[18 September 2012]
Driver: San Francisco is so out of the normal wheelhouse of what we consider driving games to be, I hesitate to classify it as such. It goes beyond mere genre classification and entered the realm of a true masterpiece. Do not be fooled, though, for Driver’s surface is deceiving.
Driver: San Francisco begins with a by-the-numbers cops and robbers set up. There’s a prison transfer of a dangerous convict named Charles Jericho. He escapes, takes control of the prison van, and runs the game’s protagonist, Detective John Tanner, straight into the path of an oncoming truck. You, as Tanner, are down for the count, and this is when the game really begins. The premise is that you are in a coma and the events that take place for nearly the entire game are the product of Tanner’s imagination, as his subconscious tries to make sense of the news reports he hears from a television in his hospital room. Jericho goes on a crime spree stealing tanker trucks, precious metals, and kidnapping a chemist. In an effort to satisfy his own desire for justice, Tanner inserts himself into these events as his mind tried to come to grips with his own trauma.
As such, everything in the game world is slightly off. The open world has the ghostly kind of feel despite being a real place, a bright shimmering superimposition of verisimilitude. Mechanically this takes the form of the game’s shifting system. The entire game soon revolves around Tanner’s newfound power. You can leave your corporeal body with a push of a button to float above the city and then posses the driver of any car on the road. It’s a perfect way to get right back into the action, as well as allowing the game to stretch the very limits of Tanner’s reality.
Driver: San Francisco, then, creates a new and varied gaming experience by not introducing no bloat, but instead, by exploring what its the possibilities of its central concept. Shifting to crash oncoming cars into the car that you’re chasing or helping hapless street racers is one thing, but soon you are racing two cars at once, showing off for a reality television crew by pulling off dangerous stunts, disarming bombs beneath 18 wheelers, and much more—not to mention dozens of additional challenges that push both Tanner’s abilities and the player’s skills as far as they can go. However, the missions aren’t perfect. There are a few hiccups thanks to a handful of random difficulty spikes and the rubber banding can get occasionally annoying, but if you push through these faults, you’ll find a game that expresses a broad imagining of all the things that one can do with when driving a car—beyond just racing and chasing.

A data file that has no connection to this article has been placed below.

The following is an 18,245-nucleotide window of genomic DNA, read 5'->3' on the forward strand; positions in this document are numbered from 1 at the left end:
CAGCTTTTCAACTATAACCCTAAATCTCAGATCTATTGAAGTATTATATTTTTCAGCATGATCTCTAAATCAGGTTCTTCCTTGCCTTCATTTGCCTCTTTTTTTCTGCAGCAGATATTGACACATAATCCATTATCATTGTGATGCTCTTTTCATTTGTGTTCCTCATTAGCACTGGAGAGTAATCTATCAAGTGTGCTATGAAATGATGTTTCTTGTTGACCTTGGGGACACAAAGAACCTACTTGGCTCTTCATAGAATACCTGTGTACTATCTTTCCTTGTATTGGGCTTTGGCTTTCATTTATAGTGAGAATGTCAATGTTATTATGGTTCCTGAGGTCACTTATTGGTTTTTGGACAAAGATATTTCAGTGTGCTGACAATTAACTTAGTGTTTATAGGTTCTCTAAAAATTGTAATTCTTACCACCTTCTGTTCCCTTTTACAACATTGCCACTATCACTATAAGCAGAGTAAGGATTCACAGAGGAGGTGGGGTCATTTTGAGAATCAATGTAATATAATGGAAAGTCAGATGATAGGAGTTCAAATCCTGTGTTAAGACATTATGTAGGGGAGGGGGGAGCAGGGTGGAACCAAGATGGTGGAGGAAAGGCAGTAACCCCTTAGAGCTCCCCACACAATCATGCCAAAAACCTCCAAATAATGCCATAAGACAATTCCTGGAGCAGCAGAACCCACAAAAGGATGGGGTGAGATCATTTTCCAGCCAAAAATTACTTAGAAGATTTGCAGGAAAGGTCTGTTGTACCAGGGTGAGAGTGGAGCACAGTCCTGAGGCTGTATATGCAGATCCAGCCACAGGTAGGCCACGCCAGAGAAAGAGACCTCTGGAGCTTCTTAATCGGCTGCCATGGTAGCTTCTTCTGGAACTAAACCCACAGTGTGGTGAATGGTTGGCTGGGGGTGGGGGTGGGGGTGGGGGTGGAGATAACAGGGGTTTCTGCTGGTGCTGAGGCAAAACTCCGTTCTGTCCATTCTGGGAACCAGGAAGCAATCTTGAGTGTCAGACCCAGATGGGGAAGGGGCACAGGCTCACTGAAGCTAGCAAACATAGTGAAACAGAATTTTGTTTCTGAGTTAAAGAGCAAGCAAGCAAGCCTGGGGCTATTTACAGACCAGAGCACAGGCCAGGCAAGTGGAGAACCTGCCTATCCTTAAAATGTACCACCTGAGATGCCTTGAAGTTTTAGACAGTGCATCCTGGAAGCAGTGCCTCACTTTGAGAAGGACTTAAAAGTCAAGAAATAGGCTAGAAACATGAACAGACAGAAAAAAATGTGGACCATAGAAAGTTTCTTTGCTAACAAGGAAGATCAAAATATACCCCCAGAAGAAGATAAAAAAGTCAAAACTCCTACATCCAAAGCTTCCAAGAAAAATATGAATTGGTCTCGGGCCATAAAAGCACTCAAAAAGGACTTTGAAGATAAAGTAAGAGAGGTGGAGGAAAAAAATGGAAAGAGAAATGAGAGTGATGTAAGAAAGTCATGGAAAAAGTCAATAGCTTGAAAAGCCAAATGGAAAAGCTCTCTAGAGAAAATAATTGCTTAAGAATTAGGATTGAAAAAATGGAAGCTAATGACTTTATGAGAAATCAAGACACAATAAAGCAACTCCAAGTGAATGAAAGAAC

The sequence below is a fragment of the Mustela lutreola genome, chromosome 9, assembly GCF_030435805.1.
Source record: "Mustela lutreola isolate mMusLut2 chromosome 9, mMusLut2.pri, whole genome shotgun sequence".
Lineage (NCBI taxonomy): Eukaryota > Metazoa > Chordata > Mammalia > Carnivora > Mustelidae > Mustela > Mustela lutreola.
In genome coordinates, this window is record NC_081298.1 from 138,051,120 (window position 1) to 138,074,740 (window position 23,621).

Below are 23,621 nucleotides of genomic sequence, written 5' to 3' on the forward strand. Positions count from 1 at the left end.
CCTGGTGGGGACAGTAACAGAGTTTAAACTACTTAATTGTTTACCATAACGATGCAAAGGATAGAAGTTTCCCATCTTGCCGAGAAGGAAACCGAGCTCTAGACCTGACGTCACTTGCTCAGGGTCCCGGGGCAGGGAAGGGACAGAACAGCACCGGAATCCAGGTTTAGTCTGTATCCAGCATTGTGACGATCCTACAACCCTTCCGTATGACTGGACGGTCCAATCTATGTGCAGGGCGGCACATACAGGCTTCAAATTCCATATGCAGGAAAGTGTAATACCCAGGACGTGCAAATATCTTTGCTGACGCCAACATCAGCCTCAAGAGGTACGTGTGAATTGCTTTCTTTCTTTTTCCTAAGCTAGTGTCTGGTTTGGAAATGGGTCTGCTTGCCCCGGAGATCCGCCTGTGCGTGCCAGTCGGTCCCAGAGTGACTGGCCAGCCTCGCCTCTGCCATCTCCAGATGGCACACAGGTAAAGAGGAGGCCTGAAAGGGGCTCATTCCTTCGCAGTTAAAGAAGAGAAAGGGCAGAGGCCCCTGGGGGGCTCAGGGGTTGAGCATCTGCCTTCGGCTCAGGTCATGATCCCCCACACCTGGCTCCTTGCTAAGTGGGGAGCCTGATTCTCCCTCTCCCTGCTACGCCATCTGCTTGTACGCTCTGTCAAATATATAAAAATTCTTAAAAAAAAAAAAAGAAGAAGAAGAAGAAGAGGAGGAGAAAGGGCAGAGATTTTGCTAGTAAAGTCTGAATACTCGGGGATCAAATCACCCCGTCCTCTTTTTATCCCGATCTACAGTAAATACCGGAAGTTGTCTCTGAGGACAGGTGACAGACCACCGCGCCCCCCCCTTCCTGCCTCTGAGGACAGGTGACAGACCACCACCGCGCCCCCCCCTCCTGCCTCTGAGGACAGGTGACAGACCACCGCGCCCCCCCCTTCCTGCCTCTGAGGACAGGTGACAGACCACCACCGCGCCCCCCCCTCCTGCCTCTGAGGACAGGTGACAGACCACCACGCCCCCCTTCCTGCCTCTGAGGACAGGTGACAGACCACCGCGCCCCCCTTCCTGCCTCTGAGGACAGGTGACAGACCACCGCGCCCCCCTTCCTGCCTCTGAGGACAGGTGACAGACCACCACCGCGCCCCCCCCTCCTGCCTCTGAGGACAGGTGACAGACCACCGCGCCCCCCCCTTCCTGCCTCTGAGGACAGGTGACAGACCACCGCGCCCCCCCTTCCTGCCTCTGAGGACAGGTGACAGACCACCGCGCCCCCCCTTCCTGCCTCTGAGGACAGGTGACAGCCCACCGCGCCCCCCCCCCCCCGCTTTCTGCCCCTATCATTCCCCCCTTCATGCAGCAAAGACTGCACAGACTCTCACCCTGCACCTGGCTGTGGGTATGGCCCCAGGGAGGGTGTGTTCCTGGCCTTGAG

Yes, the game spends most of the its time focusing on the ludicrous cops and robbers scheme and the characters’ firm resolves to solve the mystery, but despite the superficial nature of that plot, the game does go places much deeper than an episode of Starsky & Hutch might go. Driver: San Francisco may have those elements, but it is not about them. Instead, it is an exploration of Tanner’s psyche. Everything is filtered through his perception, everything from the game mechanics to the investigation to the passengers in the cars that he takes over. The very driving itself is loose enough to give it the same Hollywood vibe that Tanner emulates. Nothing is real and yet all of it is true. Whereas John McClane was the product of the cowboy culture of the ‘50s and ‘60s, so is John Tanner the product of the cop shows of the ‘70s and ‘80s. He sees himself as the image of a lone policeman hero in a fight between good and evil whose duty it is to protect his city. But that image slowly degrades as the reality of the television news keeps intervening. After all, he isn’t changing anything. We play through both Tanner’s martyred sense of purpose and the reality that has been twisted into knots that his mind has created to keep the illusions going. Thus, we encounter literal mental blocks—the slowing of reality and little breaks in perception that make you question what is happening.
In the end, the game is about the metaphysical, the id and ego, the mirror by which we view ourselves and by which we view the world around us in turn. It is a glorification of the pumped ridiculous action of the genre and a critique of it. The game is both realist and surrealist as the world is built up before us before being torn apart piece by piece atop its faulty foundations. Whether by design or accident, Ubisoft has taken the avant garde sensibilities of Bergman and Felini and turned it into something that an audience perhaps more attuned of action can digest and appreciate by aping the style of 70s cop show. Driver has gamified internal struggle and even with all of the other praise I have for the game, for that alone it deserves your attention.
Published at: http://www.popmatters.com/pm/post/163268-driver/